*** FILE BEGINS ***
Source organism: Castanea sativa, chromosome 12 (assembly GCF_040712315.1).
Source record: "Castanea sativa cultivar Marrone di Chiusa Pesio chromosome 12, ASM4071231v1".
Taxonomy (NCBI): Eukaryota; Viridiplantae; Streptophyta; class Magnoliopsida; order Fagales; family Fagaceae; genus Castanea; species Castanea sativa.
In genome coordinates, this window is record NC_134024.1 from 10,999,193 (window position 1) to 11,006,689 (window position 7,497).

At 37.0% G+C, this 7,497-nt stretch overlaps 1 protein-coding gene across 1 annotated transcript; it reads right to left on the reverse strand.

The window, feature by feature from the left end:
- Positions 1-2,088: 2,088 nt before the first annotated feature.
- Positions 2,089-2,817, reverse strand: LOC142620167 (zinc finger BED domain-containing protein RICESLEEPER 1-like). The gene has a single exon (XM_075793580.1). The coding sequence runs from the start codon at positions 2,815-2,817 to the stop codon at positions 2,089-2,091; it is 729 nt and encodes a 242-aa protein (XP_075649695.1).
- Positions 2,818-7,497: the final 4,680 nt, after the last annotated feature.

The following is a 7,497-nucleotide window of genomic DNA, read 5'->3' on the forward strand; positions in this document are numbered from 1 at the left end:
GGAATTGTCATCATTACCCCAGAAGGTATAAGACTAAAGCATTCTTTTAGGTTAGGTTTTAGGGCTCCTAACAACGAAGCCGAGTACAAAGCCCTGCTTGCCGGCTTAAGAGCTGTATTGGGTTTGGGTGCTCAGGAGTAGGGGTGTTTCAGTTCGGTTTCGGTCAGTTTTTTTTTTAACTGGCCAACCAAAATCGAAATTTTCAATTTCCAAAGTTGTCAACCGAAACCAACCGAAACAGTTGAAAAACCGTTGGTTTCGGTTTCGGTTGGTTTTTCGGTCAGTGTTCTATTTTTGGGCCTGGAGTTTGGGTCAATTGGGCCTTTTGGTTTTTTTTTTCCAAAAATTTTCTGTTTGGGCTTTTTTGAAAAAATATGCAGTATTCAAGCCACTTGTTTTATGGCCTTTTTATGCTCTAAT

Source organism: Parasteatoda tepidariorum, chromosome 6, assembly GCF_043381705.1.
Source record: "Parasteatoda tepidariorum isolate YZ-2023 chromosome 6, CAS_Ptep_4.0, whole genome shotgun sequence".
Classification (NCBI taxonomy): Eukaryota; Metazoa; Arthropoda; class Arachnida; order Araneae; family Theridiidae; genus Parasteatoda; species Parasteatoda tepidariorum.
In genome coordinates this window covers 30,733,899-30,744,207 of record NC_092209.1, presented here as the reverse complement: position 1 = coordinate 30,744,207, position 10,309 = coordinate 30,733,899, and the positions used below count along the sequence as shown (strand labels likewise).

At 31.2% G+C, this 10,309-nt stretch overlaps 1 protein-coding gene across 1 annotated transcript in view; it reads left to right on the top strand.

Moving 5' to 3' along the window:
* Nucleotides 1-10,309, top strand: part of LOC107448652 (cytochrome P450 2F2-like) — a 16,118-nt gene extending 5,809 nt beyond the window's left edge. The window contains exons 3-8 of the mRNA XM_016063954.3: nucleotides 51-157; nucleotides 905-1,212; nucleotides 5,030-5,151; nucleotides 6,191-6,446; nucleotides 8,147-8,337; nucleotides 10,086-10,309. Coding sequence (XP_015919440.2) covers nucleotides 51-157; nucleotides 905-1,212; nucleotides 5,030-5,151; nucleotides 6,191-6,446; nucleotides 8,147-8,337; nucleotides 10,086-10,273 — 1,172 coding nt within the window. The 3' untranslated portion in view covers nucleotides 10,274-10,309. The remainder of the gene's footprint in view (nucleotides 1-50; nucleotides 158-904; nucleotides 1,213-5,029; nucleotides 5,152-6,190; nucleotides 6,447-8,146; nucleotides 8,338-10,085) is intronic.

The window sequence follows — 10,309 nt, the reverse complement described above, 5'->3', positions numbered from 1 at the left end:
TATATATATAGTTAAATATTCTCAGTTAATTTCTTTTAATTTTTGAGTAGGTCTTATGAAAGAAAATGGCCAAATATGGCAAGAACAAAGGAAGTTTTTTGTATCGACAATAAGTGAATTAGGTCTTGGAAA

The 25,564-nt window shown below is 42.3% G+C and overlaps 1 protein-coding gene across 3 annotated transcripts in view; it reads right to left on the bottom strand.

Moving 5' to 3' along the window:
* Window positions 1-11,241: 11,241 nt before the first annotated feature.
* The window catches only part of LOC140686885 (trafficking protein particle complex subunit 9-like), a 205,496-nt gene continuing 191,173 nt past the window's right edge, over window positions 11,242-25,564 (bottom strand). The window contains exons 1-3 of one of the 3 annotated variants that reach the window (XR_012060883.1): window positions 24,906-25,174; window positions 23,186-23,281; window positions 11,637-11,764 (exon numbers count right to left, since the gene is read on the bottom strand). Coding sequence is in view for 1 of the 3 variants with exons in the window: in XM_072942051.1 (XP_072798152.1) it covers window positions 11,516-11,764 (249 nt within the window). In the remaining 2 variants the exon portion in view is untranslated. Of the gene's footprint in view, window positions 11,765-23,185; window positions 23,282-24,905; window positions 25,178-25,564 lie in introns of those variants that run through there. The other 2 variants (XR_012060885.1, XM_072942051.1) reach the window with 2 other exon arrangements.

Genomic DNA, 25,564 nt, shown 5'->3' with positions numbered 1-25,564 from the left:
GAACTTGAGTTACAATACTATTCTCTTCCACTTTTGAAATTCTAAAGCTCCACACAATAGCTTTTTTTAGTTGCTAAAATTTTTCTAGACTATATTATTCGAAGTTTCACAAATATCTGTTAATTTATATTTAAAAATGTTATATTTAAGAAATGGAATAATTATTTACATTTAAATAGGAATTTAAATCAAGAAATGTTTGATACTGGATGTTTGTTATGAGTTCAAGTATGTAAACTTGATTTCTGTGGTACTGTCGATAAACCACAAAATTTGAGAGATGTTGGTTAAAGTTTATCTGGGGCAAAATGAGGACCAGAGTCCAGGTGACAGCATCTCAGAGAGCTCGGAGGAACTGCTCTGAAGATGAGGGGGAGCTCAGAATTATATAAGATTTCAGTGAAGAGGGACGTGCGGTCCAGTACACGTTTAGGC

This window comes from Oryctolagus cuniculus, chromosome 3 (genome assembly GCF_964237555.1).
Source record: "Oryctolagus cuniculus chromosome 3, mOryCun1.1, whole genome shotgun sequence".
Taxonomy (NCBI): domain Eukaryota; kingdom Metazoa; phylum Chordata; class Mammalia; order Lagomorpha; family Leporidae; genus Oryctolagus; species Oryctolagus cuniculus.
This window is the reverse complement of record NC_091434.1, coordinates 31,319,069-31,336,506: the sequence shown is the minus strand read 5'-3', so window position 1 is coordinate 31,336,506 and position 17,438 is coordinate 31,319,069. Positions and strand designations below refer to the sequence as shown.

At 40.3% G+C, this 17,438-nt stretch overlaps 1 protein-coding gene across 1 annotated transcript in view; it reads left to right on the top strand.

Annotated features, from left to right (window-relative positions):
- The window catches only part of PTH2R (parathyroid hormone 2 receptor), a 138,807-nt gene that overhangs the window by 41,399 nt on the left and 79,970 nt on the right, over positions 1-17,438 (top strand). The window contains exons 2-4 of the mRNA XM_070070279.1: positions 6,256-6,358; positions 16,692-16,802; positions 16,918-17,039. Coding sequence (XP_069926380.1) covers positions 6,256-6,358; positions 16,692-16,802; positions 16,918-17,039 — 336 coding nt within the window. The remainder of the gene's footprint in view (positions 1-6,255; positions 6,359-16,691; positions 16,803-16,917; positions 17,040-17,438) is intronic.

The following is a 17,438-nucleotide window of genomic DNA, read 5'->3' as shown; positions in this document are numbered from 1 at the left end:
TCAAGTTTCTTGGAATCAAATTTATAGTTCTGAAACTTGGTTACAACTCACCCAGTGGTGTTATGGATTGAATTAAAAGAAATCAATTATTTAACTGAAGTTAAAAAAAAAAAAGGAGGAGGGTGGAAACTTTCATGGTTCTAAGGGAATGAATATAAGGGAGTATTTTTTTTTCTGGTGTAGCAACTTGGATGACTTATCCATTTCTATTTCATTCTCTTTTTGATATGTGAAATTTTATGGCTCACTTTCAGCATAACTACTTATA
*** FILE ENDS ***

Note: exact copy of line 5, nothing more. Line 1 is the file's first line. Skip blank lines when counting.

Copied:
At 37.0% G+C, this 7,497-nt stretch overlaps 1 protein-coding gene across 1 annotated transcript; it reads right to left on the reverse strand.